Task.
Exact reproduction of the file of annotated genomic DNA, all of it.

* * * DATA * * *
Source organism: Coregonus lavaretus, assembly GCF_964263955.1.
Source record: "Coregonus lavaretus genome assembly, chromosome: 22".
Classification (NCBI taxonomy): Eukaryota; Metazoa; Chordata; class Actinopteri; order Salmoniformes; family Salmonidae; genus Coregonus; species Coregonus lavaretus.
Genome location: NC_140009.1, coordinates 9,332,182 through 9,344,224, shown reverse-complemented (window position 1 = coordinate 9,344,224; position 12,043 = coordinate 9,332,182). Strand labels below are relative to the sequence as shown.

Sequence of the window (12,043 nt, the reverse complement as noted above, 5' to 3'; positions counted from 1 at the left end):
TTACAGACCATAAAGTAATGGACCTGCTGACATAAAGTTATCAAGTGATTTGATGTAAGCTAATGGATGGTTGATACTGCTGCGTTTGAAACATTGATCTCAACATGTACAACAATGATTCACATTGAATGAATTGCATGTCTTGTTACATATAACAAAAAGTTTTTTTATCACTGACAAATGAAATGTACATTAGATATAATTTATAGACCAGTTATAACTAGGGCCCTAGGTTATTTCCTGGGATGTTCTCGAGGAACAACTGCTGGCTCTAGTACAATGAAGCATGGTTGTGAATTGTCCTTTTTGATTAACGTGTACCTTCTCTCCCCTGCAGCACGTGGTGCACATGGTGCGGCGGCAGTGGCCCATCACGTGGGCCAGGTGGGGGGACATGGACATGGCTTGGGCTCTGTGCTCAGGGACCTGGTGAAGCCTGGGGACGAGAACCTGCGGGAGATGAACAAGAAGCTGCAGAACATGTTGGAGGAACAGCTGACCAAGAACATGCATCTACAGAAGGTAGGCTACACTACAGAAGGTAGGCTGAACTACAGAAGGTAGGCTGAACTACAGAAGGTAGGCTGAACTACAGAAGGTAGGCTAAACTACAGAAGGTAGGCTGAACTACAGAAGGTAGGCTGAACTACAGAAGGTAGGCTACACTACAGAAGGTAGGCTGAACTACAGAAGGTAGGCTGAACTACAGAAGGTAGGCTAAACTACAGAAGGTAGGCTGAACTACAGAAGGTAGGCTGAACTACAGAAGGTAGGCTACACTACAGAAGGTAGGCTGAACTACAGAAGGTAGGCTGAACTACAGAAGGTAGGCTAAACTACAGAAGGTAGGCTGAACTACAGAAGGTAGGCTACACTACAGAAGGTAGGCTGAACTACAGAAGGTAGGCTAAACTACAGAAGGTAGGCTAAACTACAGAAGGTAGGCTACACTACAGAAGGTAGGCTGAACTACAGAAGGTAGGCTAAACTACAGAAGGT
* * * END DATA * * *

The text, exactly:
Source organism: Coregonus lavaretus, assembly GCF_964263955.1.
Source record: "Coregonus lavaretus genome assembly, chromosome: 22".
Classification (NCBI taxonomy): Eukaryota; Metazoa; Chordata; class Actinopteri; order Salmoniformes; family Salmonidae; genus Coregonus; species Coregonus lavaretus.
Genome location: NC_140009.1, coordinates 9,332,182 through 9,344,224, shown reverse-complemented (window position 1 = coordinate 9,344,224; position 12,043 = coordinate 9,332,182). Strand labels below are relative to the sequence as shown.

Sequence of the window (12,043 nt, the reverse complement as noted above, 5' to 3'; positions counted from 1 at the left end):
TTACAGACCATAAAGTAATGGACCTGCTGACATAAAGTTATCAAGTGATTTGATGTAAGCTAATGGATGGTTGATACTGCTGCGTTTGAAACATTGATCTCAACATGTACAACAATGATTCACATTGAATGAATTGCATGTCTTGTTACATATAACAAAAAGTTTTTTTATCACTGACAAATGAAATGTACATTAGATATAATTTATAGACCAGTTATAACTAGGGCCCTAGGTTATTTCCTGGGATGTTCTCGAGGAACAACTGCTGGCTCTAGTACAATGAAGCATGGTTGTGAATTGTCCTTTTTGATTAACGTGTACCTTCTCTCCCCTGCAGCACGTGGTGCACATGGTGCGGCGGCAGTGGCCCATCACGTGGGCCAGGTGGGGGGACATGGACATGGCTTGGGCTCTGTGCTCAGGGACCTGGTGAAGCCTGGGGACGAGAACCTGCGGGAGATGAACAAGAAGCTGCAGAACATGTTGGAGGAACAGCTGACCAAGAACATGCATCTACAGAAGGTAGGCTACACTACAGAAGGTAGGCTGAACTACAGAAGGTAGGCTGAACTACAGAAGGTAGGCTGAACTACAGAAGGTAGGCTAAACTACAGAAGGTAGGCTGAACTACAGAAGGTAGGCTGAACTACAGAAGGTAGGCTACACTACAGAAGGTAGGCTGAACTACAGAAGGTAGGCTGAACTACAGAAGGTAGGCTAAACTACAGAAGGTAGGCTGAACTACAGAAGGTAGGCTGAACTACAGAAGGTAGGCTACACTACAGAAGGTAGGCTGAACTACAGAAGGTAGGCTGAACTACAGAAGGTAGGCTAAACTACAGAAGGTAGGCTGAACTACAGAAGGTAGGCTACACTACAGAAGGTAGGCTGAACTACAGAAGGTAGGCTAAACTACAGAAGGTAGGCTAAACTACAGAAGGTAGGCTACACTACAGAAGGTAGGCTGAACTACAGAAGGTAGGCTAAACTACAGAAGGT